Actor-producer Vivek Gomber says he initially gravitated towards Rohena Gera’s critically-acclaimed Sir for its love story, but it was the director’s conviction that won him over.
“Who does not love a good love story?” Gomber, whose producing credits include internationally acclaimed films Court and The Disciple, asks rhetorically.
“It is a love story and I don’t get to play things like that. So much of the story is in silences, in the repetition of a day. There is also the conversation about the class divide and the way we treat domestic help. I had to trust Rohena for those things. I felt she knew what she was talking about,” he told PTI in an interview.
Gomber, who met director Chaitanya Tamhane when he was just 21 and then eventually ended up backing Court and now The Disciple, likes to collaborate with people who have a vision and are organised.
“As an actor, I understand that my job is to be a part of the entire jigsaw. As a producer, I’m like ‘you better not mess this up’. Being a producer has really helped me as an actor and the actor helps make me a better producer. Now, these two identities have become intertwined.”
Born in Jaipur, Rajasthan, Gomber left India for Singapore at a young age. But the memories of watching Amitabh Bachchan’s films in the city’s landmark single screen Raj Mandir Cinema stayed with him.
He became a part of the theatre group in his Singapore school and later he majored in acting at Emerson College in Boston, USA.
Post his graduation, Gomber came to Mumbai in search of a career in 2004 and worked through theatre, bagging roles in shows and movies. He had to move back to Singapore when his father fell ill. The actor eventually returned in 2011, determined to stay put and make it.
Gera reached out to Gomber in 2016 and after the audition he ended up playing Ashwin, a character that the director described as someone who is “kind of lost from within”.
Co-star Tillotama Shome’s presence also helped Gomber as he knew her as a friend. They would often rehearse while travelling from one point of Mumbai to another for the film’s shoot.
Gomber, 41, said he was bowled over by Gera’s determination to release the film in Indian theatres. The movie was originally set to arrive in March but the pandemic led to postponement.
“She never approached it like a small movie. For her, this is the big, mainstream Bollywood movie. From day one, she had said that she wanted to show the film to Indian audiences.”
The journey post Sir has been “rewarding” as it has led to more work, he said.
“You have to take responsibility when a director like her is giving you a chance. These are like high stakes things and you want to bring your A-game.
“The film came to me at a time where nobody was really offering me much work. I was grateful to have work that year because I remember after Court, it kind of became tricky for me to book an acting assignment as I looked very different in the film.”
As a producer, Gomber said he would worry about the cost of the South Mumbai apartment that became the set for Gera’s story, which revolves around the tender romance between a young widow Ratna (Shome) who has been hired as the domestic help of a wealthy architect, Ashwin.
After travelling to film festivals around the globe, the film finally released in theatres in India in November and has reached the number one spot on Netflix’s top-10 in India since its premiere on the streamer last Saturday.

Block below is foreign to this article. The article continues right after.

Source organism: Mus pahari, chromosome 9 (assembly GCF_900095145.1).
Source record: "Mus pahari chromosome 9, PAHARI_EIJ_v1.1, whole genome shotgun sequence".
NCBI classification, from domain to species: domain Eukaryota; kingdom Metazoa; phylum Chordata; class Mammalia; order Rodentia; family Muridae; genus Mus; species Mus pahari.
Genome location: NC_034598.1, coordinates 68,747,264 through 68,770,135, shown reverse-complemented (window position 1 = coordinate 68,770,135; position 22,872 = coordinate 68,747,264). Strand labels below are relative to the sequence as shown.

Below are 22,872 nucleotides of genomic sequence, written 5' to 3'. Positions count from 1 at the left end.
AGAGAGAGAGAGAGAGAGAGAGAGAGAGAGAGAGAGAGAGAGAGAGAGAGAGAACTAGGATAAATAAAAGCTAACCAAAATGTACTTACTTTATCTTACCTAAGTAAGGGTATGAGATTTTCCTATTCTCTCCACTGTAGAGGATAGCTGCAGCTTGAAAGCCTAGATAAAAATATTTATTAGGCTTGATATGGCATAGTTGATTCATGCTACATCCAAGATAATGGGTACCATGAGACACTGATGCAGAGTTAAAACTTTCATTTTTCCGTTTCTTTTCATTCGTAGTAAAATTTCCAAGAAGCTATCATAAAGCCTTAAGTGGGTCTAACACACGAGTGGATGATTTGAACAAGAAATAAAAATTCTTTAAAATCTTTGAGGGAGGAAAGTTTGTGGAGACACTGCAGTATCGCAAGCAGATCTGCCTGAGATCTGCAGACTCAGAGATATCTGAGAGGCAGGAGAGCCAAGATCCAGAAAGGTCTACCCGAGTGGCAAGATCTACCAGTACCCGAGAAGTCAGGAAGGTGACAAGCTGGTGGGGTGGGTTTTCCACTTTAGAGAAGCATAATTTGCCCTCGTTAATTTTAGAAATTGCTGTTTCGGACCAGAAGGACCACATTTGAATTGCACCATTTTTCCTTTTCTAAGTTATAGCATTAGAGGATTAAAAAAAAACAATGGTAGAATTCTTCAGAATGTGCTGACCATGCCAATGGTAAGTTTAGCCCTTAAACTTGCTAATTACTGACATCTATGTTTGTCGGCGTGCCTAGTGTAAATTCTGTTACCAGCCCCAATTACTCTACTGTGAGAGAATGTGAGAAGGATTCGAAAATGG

The actor, who also stars in Mira Nair’s A Suitable Boy on Netflix in India, said Gera’s confidence about her project instilled in him the feeling that “if you stick it out, things will eventually work out”.
“As an actor you are told to do your job, forget about it, you never know what works and what does not. I have also spent so many years here so you have to protect yourself, have fewer expectations. But she spoilt me,” he said.
It is not that his journey has been easy in the film industry — Gomber spent four years on Court and another four on The Disciple, a film that now has Oscar-winning filmmaker Alfonso Cuaron as an executive producer and became the first movie from India in 20 years to be a part of the main competition at the Venice Film Festival 2020.
“It’s nice for the community to have these films that are trying to make their own identity, survive. It’s a good indicator to the rest, for those who are younger than us and coming through or those who are older and might not have made their first film. They can think, ‘I can take a risk, why not, let’s do this’.”
Risk paid off once again as The Disciple won the best screenplay award at Venice along with prestigious FIPRESCI award, given by international film critics. The film also earned the Amplify Voices Award at the Toronto International Film Festival 2020.
Gomber met Tamhane, now 33, for a play. They eventually ended up collaborating as producer and director on Court (2014), the National Award winning legal drama.
“Chaitanya is so unique that I would love to work with him forever. This city, this business is tough. You can have friends for emotional support but you also need friends for creative support.
“Both the films that we have worked on have some political identity that resonates with us though we may not completely agree on everything. We see the world in a certain way or we like to discuss it in a certain way.”
Gomber’s upcoming project is Bombay Begums on Netflix.
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